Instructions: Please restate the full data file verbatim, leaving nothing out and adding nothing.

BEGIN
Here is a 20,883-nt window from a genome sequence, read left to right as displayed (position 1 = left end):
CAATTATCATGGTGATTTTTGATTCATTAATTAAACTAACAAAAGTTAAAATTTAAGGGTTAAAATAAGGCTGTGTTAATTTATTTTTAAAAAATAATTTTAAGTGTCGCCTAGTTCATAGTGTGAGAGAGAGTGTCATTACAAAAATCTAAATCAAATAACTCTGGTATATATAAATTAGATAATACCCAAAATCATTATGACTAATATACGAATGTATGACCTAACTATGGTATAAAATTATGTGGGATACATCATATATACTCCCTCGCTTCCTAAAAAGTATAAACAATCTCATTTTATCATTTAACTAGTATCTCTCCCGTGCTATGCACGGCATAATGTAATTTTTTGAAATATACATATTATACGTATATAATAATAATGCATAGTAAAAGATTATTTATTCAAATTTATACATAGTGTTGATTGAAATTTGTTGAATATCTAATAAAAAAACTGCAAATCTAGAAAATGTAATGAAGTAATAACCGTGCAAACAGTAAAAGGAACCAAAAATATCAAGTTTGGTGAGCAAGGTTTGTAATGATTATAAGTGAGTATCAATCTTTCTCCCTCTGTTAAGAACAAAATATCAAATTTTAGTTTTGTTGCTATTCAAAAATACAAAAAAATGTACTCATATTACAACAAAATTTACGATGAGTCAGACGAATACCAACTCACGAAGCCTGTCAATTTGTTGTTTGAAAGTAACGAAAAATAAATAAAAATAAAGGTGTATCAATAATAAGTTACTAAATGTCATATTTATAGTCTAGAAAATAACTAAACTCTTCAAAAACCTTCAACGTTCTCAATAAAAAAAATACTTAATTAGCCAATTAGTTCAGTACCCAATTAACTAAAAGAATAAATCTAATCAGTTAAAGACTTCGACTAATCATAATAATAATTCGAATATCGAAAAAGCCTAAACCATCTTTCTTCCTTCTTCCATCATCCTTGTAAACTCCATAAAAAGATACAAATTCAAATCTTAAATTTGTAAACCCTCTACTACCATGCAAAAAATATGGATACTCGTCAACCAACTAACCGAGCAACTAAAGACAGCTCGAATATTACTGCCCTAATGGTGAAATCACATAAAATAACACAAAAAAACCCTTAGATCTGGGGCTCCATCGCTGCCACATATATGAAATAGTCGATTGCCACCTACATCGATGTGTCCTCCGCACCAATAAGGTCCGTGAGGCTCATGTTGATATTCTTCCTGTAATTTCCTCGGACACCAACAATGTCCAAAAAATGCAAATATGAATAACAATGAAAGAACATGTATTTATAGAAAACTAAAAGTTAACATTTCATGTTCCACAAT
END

Here is a 20,883-nt window from a genome sequence, read left to right as displayed (position 1 = left end):
CAATTATCATGGTGATTTTTGATTCATTAATTAAACTAACAAAAGTTAAAATTTAAGGGTTAAAATAAGGCTGTGTTAATTTATTTTTAAAAAATAATTTTAAGTGTCGCCTAGTTCATAGTGTGAGAGAGAGTGTCATTACAAAAATCTAAATCAAATAACTCTGGTATATATAAATTAGATAATACCCAAAATCATTATGACTAATATACGAATGTATGACCTAACTATGGTATAAAATTATGTGGGATACATCATATATACTCCCTCGCTTCCTAAAAAGTATAAACAATCTCATTTTATCATTTAACTAGTATCTCTCCCGTGCTATGCACGGCATAATGTAATTTTTTGAAATATACATATTATACGTATATAATAATAATGCATAGTAAAAGATTATTTATTCAAATTTATACATAGTGTTGATTGAAATTTGTTGAATATCTAATAAAAAAACTGCAAATCTAGAAAATGTAATGAAGTAATAACCGTGCAAACAGTAAAAGGAACCAAAAATATCAAGTTTGGTGAGCAAGGTTTGTAATGATTATAAGTGAGTATCAATCTTTCTCCCTCTGTTAAGAACAAAATATCAAATTTTAGTTTTGTTGCTATTCAAAAATACAAAAAAATGTACTCATATTACAACAAAATTTACGATGAGTCAGACGAATACCAACTCACGAAGCCTGTCAATTTGTTGTTTGAAAGTAACGAAAAATAAATAAAAATAAAGGTGTATCAATAATAAGTTACTAAATGTCATATTTATAGTCTAGAAAATAACTAAACTCTTCAAAAACCTTCAACGTTCTCAATAAAAAAAATACTTAATTAGCCAATTAGTTCAGTACCCAATTAACTAAAAGAATAAATCTAATCAGTTAAAGACTTCGACTAATCATAATAATAATTCGAATATCGAAAAAGCCTAAACCATCTTTCTTCCTTCTTCCATCATCCTTGTAAACTCCATAAAAAGATACAAATTCAAATCTTAAATTTGTAAACCCTCTACTACCATGCAAAAAATATGGATACTCGTCAACCAACTAACCGAGCAACTAAAGACAGCTCGAATATTACTGCCCTAATGGTGAAATCACATAAAATAACACAAAAAAACCCTTAGATCTGGGGCTCCATCGCTGCCACATATATGAAATAGTCGATTGCCACCTACATCGATGTGTCCTCCGCACCAATAAGGTCCGTGAGGCTCATGTTGATATTCTTCCTGTAATTTCCTCGGACACCAACAATGTCCAAAAAATGCAAATATGAATAACAATGAAAGAACATGTATTTATAGAAAACTAAAAGTTAACATTTCATGTTCCACAAT